As farmers look for a farmer leader, thoughts turn to Choudhary Charan Singh, the plain-speaking and contrarian leader. A peasant becoming Prime Minister still resonates across rural India.
Falsely targeted all his life, former Indian Prime Minister, Choudhary Charan Singh, fondly called ‘Choudhary Saheb’, had once remarked that the propaganda would cease as soon as Charan Singh died. He was wrong; the propaganda endures. That notwithstanding, the eldest of five children of Netra Kaur and Mir Singh, Charan Singh was born on a cold winter day of December 23, 1902 in village Nurpur of the Meerut district in Uttar Pradesh and rose to be India’s Prime Minister, even though he remains the most misunderstood leader of India..
Through his formative years Choudhary Saheb experienced the oppressive zamindari system, which kept the peasantry in abject poverty. The depressed state of his own community left deep scars that never healed and that was what he had vowed to undo. Having attained a degree to practice law in 1926, he sacrificed his option to set up a lucrative practice and chose to participate in the Independence movement. He joined the Congress party as a full-time member in 1929; the same party he would later unravel in its own bastion of the Hindi heartland. In 1930 in Lahore, the Indian National Congress passed the ‘Purna Swaraj declaration’, for complete self-rule independent of the British Empire. Soon afterwards he was jailed for six months for his political activism and many times thereafter. Agitating during the Quit India movement, he was jailed for 15 months.
As revenue minister in U.P. he was the chief architect of the revolutionary “Zamindari Abolition and Land Reform Act 1951”. Later, he was forced to resign when he openly disagreed with Jawahar Lal Nehru on his proposed national policy of co-operative farming, which was similar to the ruinous ‘Kolkhoz’ in the Soviet Union. His was a powerful personality; his singular focus on farmer prosperity never wavered and he never minced words. His contrarian nature was increasingly at odds with the Congress party, which was evolving towards subservience and hierarchies.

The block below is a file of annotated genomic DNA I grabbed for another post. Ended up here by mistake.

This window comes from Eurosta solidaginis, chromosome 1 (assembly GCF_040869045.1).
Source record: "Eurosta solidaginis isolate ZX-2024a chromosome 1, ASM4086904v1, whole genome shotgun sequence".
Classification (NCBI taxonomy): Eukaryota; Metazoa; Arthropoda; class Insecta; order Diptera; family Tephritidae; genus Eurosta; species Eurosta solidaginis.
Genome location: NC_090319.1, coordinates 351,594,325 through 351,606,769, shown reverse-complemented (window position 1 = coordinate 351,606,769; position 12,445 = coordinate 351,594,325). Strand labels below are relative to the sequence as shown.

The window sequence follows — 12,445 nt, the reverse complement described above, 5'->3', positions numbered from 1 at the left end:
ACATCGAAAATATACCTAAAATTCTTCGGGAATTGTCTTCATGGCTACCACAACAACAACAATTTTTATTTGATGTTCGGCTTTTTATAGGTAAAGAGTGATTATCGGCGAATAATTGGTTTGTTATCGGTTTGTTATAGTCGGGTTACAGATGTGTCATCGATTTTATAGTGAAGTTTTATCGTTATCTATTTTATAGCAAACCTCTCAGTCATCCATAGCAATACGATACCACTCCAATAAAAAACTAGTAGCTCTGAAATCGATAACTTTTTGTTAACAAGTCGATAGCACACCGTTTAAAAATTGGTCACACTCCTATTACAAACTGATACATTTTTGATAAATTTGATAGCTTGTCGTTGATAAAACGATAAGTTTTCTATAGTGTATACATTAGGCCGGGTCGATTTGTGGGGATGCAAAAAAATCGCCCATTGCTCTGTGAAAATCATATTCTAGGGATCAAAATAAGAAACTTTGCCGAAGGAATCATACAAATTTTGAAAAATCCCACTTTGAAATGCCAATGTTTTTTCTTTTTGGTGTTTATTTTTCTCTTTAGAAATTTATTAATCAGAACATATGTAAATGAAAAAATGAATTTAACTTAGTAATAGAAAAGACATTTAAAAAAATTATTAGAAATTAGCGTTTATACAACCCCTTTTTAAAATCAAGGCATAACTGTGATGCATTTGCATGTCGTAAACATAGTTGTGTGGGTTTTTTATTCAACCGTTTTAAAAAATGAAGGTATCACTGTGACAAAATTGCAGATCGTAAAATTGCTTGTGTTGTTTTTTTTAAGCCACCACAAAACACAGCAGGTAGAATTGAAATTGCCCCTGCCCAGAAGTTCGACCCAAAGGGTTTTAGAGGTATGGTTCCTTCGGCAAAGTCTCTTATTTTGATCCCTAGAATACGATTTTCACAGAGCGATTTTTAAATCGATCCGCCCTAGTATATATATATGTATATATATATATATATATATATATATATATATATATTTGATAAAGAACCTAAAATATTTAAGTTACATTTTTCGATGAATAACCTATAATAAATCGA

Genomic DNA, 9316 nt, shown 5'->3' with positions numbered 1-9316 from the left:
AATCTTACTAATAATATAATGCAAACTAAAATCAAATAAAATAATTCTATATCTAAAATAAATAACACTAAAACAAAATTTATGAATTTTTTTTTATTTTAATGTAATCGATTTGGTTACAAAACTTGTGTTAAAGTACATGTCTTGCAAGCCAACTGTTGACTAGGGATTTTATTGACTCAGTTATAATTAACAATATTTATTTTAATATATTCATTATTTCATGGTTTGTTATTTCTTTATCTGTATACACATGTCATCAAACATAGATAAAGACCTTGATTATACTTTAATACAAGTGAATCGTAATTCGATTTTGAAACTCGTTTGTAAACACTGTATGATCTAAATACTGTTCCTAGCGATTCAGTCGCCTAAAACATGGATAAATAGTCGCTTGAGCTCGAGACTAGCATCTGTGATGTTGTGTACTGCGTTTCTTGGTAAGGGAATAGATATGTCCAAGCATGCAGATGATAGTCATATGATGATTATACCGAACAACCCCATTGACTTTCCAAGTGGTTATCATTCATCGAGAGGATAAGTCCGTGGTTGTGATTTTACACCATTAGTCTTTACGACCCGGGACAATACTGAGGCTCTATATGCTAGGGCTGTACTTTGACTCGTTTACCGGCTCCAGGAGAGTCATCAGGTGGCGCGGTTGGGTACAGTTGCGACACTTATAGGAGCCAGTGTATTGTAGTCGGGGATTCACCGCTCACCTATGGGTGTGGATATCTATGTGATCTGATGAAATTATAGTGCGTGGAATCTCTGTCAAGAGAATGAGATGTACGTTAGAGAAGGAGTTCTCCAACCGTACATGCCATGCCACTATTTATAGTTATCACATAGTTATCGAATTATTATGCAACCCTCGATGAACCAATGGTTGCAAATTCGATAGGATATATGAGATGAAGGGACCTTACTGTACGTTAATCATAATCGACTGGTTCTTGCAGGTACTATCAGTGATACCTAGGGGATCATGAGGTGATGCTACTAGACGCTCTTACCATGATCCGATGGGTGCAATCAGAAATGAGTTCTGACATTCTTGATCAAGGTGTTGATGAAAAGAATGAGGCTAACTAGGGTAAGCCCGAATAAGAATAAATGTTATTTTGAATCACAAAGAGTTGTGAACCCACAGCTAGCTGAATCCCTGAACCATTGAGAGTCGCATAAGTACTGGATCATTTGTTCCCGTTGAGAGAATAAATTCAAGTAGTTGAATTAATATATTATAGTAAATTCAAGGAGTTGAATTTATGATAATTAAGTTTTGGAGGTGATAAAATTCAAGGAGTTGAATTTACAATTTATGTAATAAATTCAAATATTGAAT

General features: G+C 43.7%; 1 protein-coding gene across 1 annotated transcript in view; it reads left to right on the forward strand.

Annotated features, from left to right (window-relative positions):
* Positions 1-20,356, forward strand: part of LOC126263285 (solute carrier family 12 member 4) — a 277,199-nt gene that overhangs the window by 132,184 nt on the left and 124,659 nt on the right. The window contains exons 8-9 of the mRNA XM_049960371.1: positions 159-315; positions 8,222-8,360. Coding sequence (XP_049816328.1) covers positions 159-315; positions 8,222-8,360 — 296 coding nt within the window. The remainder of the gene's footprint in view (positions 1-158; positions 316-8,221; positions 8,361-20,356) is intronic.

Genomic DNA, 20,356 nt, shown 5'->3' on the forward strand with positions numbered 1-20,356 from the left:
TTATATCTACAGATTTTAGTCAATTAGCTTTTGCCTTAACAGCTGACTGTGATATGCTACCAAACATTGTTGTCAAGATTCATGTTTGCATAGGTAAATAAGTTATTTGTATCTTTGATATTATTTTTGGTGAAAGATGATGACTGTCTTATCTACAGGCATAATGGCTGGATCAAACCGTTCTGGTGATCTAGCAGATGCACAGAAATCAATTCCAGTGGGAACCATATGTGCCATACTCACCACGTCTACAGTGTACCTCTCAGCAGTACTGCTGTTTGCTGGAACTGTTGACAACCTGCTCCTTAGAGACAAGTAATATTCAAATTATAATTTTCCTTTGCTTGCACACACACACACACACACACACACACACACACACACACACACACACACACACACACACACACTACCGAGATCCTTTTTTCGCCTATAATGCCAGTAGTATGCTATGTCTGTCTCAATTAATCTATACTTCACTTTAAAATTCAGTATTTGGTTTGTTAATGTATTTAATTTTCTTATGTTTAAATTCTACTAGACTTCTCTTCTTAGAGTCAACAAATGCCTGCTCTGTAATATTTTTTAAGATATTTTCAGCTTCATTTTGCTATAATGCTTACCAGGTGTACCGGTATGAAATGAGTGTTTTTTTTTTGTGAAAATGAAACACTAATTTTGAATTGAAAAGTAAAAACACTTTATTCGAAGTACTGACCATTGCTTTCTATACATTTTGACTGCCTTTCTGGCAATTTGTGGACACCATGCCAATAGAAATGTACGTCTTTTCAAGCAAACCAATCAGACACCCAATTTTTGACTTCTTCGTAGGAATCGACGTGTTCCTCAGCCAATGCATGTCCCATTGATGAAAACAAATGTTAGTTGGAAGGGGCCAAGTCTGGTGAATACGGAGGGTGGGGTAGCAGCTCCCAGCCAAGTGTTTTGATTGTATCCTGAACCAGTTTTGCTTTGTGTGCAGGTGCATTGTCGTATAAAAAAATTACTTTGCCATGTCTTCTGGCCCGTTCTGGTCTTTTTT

Charan Singh maintained that the reversal of priorities in the 2nd five-year plan, away from agriculture, was the root cause of India’s prolonged poverty, which ultimately resulted in PL-480 food imports. The subsequent humiliation of insufficiency in food production imprinted a fear factor on the national psyche that impacts policy making even to this day.
Expounding on the Gandhian model, he proposed that “no medium or large-scale enterprise shall be allowed to come into existence in future, which will produce goods and services that cottage or small-scale enterprise can produce.” He opposed the heavy industries development model of Jawaharlal Nehru. Time would prove that both extremes would not work for India.
In 1967, Charan Singh formed the Bharatiya Kranti Dal with the support of Raj Narain and Ram Manohar Lohia. He became the first non-Congress chief minister of U.P. and fuelled the rebellion against the Congress party. He found strength from popular mass support though he had difficulty in retaining power due to his uncompromising nature.
His contempt for ‘urban centric policy’ and nepotism within the upper castes, capitalists and bureaucracy never ebbed. Having found little to accuse him of he was falsely vilified for having been partial to his own caste; the Jats. Yet, while Jawaharlal Nehru would attend meetings of the Kashmir Brahmins regularly, Charan Singh never attended a single meeting of the Jat community, let alone speak of specific Jat demands. He even had the name of the local Jat College in Baraut changed to Janta Vedic college. In 1954, he had proposed reservation for gazetted jobs whereby jobs would be only available to those marrying out of one’s narrow caste circle.